Aspen opposes TFH's Motion for Leave to Amend its Local Patent Rule 3.1 Infringement Contentions arguing that TFH's delay in amending its infringement contentions is undue and that Aspen will suffer significant prejudice if TFH's proposed amendments are allowed. Aspen asserts that "[i]f a party provides deficient or changing preliminary infringement contentions, the defendant 'is unable to crystallize its non-infringement and invalidity theories and the parties are hindered in identifying what claim terms need construction." (Aspen's Opp'n Br. at 8-9) (quoting Connectel, LLC v. Cisco Sys., Inc., 391 F.Supp.2d 526, 528 (E.D.Tex. 2005)). Therefore, Aspen maintains, "Rule 3.1. is designed to avoid 'vexatious shuffling of positions that could occur if parties are permitted to freely modify their infringement contentions at any point in the action.'" Id. at 9 (quoting Berger v. Rossignol Ski Co., Inc., 2006 WL 1095914, at *3 (N.D.Cal Apr. 25, 2006)).

Moreover, Aspen argues that it will be prejudiced if TFH is permitted to circumvent the Local Patent Rules by making a "mid-stream change of course on its Infringement Contentions . . . because allowing TFH to modify its Infringement Contentions months after providing them, would force Aspen Pet to undertake an incredible amount of additional expensive legal work redoing its Infringement Contentions, that would have been done much more efficiently the first time." Id. at 9. Specifically, Aspen notes that contrary to the position TFH takes in its Motion, it seeks to add eighteen additional asserted claims to its Infringement Contentions that increase the complexity of the case. Id. Further, Aspen notes that it has already spent a considerable amount of time and money preparing its R.3.3 Invalidity Contentions in reliance upon TFH's November 30, 2009 Infringement Contentions.*fn2 Id. at 10. In addition, Aspen points out that the schedule for claim construction will be delayed should the Court permit TFH to file its proposed Amended Disclosures that include eighteen additional claims of which at least thirteen are distinct claims. Id. at 10-11.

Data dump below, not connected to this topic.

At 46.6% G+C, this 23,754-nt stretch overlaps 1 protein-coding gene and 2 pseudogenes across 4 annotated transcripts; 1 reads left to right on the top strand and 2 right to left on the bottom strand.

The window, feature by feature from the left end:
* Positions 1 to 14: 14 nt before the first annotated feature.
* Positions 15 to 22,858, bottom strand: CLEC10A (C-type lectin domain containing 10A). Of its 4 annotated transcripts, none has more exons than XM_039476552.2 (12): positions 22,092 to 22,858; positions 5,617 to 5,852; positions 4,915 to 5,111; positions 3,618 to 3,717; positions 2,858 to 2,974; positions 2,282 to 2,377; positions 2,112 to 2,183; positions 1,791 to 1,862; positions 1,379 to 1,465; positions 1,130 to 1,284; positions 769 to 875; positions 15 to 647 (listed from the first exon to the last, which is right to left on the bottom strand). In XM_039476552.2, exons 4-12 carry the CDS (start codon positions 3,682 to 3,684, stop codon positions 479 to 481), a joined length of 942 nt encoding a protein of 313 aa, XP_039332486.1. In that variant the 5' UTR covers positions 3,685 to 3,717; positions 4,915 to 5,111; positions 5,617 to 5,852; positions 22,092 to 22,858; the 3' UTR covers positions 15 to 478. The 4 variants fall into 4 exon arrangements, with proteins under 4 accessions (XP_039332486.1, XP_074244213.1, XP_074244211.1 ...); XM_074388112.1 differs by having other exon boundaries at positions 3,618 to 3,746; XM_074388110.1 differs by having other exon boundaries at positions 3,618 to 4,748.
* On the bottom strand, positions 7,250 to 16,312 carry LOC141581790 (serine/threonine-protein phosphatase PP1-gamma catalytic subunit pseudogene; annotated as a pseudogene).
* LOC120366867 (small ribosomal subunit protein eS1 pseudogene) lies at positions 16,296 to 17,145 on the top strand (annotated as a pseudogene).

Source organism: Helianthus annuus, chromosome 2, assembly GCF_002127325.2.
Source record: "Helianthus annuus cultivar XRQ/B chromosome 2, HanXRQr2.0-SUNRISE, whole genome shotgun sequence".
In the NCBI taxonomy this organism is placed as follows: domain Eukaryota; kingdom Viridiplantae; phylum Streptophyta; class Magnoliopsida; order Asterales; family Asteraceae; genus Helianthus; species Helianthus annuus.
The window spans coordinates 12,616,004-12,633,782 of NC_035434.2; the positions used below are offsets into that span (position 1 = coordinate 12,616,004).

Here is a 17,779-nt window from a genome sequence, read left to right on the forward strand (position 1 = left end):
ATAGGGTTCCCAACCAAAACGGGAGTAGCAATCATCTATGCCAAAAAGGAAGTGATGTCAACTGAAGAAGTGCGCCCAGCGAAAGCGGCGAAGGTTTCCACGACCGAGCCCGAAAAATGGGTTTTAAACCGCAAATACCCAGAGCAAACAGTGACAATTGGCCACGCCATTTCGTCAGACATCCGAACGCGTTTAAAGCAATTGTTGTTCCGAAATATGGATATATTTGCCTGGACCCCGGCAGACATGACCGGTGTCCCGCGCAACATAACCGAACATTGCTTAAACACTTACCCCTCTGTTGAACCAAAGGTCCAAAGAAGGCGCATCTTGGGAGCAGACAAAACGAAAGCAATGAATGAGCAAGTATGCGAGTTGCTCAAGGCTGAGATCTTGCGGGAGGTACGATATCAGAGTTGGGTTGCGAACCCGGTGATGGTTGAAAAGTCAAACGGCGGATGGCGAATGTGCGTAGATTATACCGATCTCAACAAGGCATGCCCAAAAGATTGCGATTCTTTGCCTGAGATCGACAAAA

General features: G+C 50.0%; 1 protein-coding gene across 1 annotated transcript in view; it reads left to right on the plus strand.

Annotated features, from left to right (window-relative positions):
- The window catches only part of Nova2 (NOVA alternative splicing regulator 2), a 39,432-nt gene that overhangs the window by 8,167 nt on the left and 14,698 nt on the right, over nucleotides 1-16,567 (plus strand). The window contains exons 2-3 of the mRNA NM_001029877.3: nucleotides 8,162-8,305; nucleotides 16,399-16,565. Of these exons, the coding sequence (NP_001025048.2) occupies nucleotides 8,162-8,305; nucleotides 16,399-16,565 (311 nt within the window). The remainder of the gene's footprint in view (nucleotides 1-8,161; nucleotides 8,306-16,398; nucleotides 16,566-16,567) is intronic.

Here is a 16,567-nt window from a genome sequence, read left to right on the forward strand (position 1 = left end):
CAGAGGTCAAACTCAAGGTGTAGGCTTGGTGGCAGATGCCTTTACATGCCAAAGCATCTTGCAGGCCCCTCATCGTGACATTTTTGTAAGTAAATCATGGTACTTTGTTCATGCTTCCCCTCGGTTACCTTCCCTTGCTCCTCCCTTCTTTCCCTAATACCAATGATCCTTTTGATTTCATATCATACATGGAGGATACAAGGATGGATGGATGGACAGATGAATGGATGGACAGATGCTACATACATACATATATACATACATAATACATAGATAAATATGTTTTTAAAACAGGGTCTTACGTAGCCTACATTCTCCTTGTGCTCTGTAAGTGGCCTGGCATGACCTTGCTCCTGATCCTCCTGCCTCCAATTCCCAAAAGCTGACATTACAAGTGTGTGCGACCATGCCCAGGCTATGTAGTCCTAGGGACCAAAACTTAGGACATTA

Further, Aspen argues that TFH fails to offer good cause to permit its proposed Amended Infringement Contentions; thus, the Court must deny the instant Motion regardless of whether Aspen would be prejudiced (which it contends it will be). Id. at 11. Aspen observes that the Federal Circuit distinguishes the standard to modify R. 3.1 contentions by holding that "unlike the liberal policy for amending pleadings, the philosophy behind amending claim charts is decidedly conservative and designed to prevent the 'shifting sands' approach to claim construction." Id. at 12 (citing Genetech, Inc. v. Amgen, Inc., 289 F.3d 761, 774 (Fed.Cir. 2002)). In this regard, Aspen argues that contrary to TFH's factually and legally baseless assertions, a "simple inadvertence and oversight" does not provide a basis for finding good cause to permit amendment to a plaintiff's infringement contentions. Id. at 13. Finally, Aspen observes that "[n]othing [has] changed since TFH first submitted its Infringement Contentions; no discovery occurred and no new theory of infringement emerged." Id. at 15.